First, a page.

1050 GMT January 22, 2020
Record May heat, from Alaska to India and especially in the oceans, put the global average temperature at 15.65°C, according to National Oceanic and Atmospheric Administration (NOAA).
There's still a good chance that June will break records even as El Niño, one of two main reasons for record heat, dissipates, scientists say, Daily Mail reported.
And in the US Southwest temperatures are forecast to dance near 120 degrees later this week into next week. NOAA's July through September forecast is for hotter-than-average temperatures in the entire United States except a tiny circle of southeastern Texas.
“We're in a new neighborhood now as far as global temperature,” said Deke Arndt, NOAA's climate monitoring chief. “We've kind of left the previous decade behind.”
But it's not quite as broiling as it has been. May only broke the record — set in 2015 — by .04 degrees.
It's the first time since November that a month wasn't a full degree Celsius hotter than the 20th-century average.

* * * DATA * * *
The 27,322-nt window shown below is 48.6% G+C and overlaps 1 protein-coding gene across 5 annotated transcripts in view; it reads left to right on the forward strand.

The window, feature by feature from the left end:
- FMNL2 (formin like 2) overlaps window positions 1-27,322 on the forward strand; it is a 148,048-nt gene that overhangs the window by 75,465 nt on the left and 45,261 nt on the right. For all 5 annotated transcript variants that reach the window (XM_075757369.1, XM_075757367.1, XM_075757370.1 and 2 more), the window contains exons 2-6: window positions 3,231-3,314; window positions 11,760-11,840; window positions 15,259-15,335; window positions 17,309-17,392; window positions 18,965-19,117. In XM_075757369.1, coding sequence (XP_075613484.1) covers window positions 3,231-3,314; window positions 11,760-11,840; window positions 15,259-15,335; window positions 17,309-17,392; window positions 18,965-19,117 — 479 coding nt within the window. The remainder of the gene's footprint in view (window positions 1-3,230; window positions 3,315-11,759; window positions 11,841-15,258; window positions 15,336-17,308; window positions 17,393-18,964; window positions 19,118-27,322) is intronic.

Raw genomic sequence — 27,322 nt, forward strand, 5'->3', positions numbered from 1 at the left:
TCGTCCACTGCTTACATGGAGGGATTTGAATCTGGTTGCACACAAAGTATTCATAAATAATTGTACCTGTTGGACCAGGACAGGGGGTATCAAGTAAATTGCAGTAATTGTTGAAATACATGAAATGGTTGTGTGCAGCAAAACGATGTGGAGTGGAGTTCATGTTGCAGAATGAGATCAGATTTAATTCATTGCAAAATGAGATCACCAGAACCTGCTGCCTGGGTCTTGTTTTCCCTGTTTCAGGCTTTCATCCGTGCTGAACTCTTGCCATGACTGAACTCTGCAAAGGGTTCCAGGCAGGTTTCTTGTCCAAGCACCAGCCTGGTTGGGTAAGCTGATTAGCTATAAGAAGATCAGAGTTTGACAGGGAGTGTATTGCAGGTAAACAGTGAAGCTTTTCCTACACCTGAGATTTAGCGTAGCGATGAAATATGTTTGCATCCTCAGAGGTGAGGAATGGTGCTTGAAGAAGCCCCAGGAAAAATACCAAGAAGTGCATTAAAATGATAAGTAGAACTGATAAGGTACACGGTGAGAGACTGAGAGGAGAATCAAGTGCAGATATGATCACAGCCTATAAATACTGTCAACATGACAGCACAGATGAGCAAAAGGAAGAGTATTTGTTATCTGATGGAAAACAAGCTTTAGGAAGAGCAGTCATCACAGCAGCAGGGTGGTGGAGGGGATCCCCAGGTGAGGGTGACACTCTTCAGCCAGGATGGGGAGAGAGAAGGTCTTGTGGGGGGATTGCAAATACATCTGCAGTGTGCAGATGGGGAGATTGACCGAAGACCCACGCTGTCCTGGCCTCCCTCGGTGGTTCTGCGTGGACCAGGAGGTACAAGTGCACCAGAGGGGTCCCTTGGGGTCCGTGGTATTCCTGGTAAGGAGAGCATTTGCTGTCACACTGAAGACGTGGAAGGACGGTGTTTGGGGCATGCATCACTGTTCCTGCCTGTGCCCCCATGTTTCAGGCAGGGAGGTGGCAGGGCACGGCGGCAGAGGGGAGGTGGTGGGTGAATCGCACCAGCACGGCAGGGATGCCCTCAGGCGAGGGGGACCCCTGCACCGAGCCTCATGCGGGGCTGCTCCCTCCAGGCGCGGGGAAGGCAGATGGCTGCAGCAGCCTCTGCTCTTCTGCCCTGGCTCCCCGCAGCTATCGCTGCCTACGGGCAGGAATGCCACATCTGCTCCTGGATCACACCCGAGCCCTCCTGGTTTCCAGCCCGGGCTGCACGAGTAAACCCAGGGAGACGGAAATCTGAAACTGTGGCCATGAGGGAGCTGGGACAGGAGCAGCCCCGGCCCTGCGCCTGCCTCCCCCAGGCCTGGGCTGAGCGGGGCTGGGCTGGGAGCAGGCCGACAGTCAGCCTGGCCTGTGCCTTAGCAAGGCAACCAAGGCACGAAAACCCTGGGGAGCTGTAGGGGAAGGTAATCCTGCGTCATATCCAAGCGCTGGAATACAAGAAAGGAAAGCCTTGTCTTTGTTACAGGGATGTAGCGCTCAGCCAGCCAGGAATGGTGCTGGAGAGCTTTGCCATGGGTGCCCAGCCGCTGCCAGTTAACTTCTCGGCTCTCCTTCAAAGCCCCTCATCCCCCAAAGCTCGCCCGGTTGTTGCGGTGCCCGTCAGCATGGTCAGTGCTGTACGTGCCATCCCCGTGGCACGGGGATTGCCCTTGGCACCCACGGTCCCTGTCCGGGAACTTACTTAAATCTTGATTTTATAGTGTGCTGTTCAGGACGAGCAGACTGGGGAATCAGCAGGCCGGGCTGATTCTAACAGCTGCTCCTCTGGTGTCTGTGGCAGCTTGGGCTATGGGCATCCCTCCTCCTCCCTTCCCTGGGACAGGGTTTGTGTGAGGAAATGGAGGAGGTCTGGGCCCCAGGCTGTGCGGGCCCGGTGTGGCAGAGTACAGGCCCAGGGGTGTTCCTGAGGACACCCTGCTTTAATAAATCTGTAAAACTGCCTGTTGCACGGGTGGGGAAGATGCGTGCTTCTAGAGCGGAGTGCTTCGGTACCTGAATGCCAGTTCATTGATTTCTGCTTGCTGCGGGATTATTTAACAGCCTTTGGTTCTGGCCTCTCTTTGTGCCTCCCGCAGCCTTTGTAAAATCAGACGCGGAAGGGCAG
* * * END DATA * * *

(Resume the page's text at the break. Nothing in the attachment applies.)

“It is slightly off from the kind of unprecedented large global temperatures we've seen in the last five to seven months,” Arndt says.
An animation created by climate scientist Ed Hawkins has revealed how global temperatures have increased by year on year since 1850.
Arndt, like nearly every major climate scientist, says the record warm temperatures are due to a strong El Niño placed on top of man-made global warming from heat-trapping gases that come from the burning of fossil fuels.
The El Niño has just dissipated and forecasters expect its cooler flip side, La Niña, to kick in soon, which should keep global temperatures a bit lower than they've been, but still warmer than 20th-century average, Arndt said.
But that may not be quite enough to keep 2016 from being the third straight record hot year, Arndt says.
That's because so far, 2016 is averaging 13.06°C , which beats the previous January to May record set last year by 0.43 degrees.
Jonathan Overpeck, a climate scientist at the University of Arizona, just came back from India and its record-breaking heat wave in time for potential record breaking heat in parts of Arizona.
“Thirteen months of consecutive record breaking heat is really unprecedented, and it's yet another visceral glimpse of what is yet to come as the planet warms up even a lot more,' Overpeck said in an email.